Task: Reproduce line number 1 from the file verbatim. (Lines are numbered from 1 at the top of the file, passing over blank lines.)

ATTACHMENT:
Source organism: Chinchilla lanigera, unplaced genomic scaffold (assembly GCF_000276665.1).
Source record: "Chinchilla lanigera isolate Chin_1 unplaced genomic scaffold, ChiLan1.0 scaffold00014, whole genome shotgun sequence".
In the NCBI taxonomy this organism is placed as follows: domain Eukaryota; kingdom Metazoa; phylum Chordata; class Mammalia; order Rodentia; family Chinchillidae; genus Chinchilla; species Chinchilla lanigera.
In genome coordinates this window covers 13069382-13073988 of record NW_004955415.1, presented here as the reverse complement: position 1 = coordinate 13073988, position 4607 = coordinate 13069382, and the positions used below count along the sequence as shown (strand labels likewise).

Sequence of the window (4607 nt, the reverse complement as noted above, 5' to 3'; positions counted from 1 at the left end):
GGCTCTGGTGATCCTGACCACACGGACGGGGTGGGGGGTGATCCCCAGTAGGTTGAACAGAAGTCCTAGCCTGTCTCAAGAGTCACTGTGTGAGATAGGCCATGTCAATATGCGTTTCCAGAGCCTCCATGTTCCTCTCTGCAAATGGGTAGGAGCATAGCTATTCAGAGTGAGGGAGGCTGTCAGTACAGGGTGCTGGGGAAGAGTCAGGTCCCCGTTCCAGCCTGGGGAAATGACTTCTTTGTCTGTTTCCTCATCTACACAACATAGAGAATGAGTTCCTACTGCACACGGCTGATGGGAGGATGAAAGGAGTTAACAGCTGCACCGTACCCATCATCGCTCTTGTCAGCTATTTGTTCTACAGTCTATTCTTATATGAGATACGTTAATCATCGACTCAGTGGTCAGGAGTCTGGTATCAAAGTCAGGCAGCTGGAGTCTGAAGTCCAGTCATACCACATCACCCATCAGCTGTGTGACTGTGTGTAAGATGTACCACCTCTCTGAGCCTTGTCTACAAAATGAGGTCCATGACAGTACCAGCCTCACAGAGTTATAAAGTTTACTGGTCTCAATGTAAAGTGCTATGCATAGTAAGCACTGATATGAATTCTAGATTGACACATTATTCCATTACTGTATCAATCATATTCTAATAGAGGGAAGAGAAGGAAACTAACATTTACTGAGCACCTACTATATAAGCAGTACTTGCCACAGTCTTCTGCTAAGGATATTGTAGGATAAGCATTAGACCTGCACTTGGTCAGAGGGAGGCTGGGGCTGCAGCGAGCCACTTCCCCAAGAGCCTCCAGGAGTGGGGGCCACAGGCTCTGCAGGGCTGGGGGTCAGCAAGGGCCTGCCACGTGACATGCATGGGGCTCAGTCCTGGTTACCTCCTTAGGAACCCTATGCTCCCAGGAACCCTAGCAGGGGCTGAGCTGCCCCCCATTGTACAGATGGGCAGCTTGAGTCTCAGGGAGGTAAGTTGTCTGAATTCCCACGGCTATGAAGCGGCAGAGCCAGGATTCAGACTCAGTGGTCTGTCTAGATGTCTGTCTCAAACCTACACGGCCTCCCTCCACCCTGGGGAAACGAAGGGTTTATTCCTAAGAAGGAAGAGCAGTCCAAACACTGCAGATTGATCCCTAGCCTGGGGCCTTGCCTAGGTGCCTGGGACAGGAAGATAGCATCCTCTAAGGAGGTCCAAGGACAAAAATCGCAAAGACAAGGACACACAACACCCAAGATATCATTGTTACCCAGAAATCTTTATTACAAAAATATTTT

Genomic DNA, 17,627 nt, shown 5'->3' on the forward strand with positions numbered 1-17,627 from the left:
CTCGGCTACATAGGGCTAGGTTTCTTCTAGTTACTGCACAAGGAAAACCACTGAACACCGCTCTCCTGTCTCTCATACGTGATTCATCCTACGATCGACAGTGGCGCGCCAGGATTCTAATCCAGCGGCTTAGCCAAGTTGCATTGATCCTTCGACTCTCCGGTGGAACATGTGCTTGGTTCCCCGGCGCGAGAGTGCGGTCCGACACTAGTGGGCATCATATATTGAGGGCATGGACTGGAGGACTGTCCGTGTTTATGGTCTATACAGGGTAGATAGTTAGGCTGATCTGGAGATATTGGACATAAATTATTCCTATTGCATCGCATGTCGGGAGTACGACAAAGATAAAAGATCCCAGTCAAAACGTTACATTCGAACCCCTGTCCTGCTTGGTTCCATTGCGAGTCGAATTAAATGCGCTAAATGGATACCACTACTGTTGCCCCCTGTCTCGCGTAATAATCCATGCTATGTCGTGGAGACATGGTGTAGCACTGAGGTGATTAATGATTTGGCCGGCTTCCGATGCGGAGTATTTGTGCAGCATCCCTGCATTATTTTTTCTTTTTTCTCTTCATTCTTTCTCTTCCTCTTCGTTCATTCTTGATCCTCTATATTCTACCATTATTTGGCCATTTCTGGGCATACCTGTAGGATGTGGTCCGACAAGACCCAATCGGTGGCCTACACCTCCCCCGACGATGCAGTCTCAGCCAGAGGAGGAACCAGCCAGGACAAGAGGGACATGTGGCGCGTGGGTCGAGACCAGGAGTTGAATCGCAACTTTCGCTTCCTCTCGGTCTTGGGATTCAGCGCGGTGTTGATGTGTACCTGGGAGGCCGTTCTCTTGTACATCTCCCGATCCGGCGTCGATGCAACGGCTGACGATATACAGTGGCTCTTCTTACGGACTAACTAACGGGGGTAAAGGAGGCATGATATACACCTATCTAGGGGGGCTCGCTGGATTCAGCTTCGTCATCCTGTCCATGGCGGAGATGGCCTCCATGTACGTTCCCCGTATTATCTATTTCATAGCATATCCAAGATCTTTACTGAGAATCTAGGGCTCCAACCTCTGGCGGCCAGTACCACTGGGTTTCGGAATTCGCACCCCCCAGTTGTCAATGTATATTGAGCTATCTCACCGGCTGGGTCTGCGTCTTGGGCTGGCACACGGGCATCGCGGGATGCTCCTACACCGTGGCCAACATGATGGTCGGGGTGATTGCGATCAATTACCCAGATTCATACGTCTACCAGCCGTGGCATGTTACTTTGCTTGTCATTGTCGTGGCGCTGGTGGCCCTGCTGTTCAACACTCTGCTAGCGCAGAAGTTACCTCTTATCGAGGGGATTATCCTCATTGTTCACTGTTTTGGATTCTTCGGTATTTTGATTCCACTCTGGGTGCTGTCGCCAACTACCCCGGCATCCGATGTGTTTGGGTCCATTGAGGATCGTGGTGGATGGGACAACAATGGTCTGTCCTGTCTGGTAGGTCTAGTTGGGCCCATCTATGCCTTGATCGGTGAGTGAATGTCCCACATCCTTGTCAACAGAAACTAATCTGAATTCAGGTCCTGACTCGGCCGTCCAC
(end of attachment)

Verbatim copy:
Source organism: Chinchilla lanigera, unplaced genomic scaffold (assembly GCF_000276665.1).